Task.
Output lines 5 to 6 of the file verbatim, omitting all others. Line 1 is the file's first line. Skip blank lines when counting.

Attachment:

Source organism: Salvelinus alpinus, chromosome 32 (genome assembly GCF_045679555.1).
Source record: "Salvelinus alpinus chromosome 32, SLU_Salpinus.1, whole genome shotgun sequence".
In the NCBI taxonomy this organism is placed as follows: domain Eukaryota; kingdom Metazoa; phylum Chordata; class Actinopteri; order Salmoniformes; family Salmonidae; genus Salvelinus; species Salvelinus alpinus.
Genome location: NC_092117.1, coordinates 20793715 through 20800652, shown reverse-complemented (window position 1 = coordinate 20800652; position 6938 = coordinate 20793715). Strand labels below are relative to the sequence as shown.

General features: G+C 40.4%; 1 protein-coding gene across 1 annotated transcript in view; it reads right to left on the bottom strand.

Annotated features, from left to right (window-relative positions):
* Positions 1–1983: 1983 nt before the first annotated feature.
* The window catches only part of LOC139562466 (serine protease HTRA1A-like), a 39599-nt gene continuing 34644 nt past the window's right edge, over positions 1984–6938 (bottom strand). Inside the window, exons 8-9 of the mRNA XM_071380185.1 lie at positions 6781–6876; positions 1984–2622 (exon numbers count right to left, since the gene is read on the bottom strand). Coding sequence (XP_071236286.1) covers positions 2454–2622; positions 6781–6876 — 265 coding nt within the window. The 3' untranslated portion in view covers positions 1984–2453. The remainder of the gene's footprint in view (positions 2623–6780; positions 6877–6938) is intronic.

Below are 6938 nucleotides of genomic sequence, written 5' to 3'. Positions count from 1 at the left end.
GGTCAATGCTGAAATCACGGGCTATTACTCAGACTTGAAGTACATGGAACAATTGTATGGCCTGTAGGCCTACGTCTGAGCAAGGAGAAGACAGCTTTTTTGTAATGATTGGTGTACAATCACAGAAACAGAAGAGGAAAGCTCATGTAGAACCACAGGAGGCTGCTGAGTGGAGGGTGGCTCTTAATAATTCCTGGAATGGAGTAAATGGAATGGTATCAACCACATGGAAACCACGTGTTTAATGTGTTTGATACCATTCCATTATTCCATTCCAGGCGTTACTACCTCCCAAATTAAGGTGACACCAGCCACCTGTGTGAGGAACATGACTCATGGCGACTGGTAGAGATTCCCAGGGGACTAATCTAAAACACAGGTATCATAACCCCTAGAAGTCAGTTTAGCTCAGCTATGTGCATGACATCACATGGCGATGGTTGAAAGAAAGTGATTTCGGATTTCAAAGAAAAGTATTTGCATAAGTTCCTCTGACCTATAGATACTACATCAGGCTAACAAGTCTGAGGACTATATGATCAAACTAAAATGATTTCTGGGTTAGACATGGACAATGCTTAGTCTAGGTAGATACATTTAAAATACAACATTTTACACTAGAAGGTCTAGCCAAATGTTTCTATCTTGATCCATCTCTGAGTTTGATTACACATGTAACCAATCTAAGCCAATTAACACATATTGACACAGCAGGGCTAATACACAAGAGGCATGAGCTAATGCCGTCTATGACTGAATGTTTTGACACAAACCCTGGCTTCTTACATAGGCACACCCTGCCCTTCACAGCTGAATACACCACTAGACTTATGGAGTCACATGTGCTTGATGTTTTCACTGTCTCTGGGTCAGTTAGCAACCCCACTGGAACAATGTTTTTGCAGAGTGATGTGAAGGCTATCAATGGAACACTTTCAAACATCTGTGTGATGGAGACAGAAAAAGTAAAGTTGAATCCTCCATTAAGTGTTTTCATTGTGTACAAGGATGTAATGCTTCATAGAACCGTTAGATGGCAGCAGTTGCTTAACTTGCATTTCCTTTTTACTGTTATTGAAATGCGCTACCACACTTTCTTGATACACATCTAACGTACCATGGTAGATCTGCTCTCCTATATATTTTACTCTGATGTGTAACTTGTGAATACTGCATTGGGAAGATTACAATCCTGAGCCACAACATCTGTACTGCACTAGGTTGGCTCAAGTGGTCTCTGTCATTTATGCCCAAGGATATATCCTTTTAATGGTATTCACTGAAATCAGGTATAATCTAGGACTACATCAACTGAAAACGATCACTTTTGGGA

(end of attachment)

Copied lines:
General features: G+C 40.4%; 1 protein-coding gene across 1 annotated transcript in view; it reads right to left on the bottom strand.

Annotated features, from left to right (window-relative positions):